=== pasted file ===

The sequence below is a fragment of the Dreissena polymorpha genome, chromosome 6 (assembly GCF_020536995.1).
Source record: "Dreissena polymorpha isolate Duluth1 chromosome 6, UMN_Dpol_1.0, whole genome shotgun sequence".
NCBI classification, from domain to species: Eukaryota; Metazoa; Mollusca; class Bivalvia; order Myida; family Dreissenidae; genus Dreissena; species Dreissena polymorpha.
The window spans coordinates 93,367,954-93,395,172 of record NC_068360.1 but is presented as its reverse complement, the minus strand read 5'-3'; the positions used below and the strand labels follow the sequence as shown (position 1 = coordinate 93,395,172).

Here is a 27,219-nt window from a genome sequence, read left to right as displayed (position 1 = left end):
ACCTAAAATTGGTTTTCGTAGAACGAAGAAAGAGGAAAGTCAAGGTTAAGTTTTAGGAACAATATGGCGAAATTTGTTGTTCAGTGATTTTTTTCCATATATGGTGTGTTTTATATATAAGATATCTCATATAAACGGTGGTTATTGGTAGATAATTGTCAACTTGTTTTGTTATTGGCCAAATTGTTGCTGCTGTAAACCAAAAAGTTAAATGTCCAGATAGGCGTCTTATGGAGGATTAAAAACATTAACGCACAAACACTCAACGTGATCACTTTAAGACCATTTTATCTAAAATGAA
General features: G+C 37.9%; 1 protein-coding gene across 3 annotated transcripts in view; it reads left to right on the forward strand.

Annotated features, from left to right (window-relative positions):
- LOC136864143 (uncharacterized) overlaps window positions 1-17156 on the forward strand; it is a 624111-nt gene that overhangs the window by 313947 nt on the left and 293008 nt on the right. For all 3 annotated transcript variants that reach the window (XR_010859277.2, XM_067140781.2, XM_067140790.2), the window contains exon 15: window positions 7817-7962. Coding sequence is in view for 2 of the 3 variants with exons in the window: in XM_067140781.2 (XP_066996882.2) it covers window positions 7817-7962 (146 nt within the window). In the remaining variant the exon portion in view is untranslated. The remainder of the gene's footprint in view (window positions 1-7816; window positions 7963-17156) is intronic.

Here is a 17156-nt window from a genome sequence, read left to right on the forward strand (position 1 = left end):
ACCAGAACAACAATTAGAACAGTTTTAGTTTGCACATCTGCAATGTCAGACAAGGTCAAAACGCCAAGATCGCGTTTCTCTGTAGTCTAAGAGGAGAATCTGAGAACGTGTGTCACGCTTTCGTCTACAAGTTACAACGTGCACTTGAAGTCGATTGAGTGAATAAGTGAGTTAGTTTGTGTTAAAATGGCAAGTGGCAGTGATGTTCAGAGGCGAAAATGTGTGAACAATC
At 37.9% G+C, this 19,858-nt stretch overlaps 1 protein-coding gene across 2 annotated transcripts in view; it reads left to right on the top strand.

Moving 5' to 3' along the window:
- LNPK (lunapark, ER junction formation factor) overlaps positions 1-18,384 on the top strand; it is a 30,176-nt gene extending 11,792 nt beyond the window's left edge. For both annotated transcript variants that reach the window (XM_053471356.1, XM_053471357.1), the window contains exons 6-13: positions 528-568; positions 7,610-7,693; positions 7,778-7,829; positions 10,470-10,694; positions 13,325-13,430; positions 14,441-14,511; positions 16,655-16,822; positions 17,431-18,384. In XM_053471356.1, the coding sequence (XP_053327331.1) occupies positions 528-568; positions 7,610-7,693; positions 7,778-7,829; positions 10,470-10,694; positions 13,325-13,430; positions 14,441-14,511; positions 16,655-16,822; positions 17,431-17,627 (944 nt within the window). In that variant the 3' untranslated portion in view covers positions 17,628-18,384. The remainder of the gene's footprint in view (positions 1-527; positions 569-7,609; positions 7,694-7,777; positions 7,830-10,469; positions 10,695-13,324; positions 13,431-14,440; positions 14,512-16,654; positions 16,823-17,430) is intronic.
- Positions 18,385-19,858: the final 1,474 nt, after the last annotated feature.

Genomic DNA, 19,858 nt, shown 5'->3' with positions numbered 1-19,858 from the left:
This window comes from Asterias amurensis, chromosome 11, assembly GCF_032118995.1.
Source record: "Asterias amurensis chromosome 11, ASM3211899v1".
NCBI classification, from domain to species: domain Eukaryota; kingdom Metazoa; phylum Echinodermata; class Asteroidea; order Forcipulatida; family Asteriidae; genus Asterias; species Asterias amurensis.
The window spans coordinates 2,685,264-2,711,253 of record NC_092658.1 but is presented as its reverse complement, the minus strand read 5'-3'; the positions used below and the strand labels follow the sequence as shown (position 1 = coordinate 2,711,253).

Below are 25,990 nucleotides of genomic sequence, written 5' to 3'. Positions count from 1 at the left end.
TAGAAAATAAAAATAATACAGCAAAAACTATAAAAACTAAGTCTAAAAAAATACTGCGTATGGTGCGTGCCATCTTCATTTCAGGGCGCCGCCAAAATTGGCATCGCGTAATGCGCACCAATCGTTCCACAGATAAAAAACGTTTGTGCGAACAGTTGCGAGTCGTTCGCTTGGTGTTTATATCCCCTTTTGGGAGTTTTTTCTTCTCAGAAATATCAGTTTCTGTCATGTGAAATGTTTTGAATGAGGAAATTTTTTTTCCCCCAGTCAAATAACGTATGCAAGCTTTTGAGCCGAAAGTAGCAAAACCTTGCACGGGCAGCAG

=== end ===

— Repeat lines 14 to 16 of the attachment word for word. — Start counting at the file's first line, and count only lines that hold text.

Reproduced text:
- LNPK (lunapark, ER junction formation factor) overlaps positions 1-18,384 on the top strand; it is a 30,176-nt gene extending 11,792 nt beyond the window's left edge. For both annotated transcript variants that reach the window (XM_053471356.1, XM_053471357.1), the window contains exons 6-13: positions 528-568; positions 7,610-7,693; positions 7,778-7,829; positions 10,470-10,694; positions 13,325-13,430; positions 14,441-14,511; positions 16,655-16,822; positions 17,431-18,384. In XM_053471356.1, the coding sequence (XP_053327331.1) occupies positions 528-568; positions 7,610-7,693; positions 7,778-7,829; positions 10,470-10,694; positions 13,325-13,430; positions 14,441-14,511; positions 16,655-16,822; positions 17,431-17,627 (944 nt within the window). In that variant the 3' untranslated portion in view covers positions 17,628-18,384. The remainder of the gene's footprint in view (positions 1-527; positions 569-7,609; positions 7,694-7,777; positions 7,830-10,469; positions 10,695-13,324; positions 13,431-14,440; positions 14,512-16,654; positions 16,823-17,430) is intronic.
- Positions 18,385-19,858: the final 1,474 nt, after the last annotated feature.

Genomic DNA, 19,858 nt, shown 5'->3' with positions numbered 1-19,858 from the left: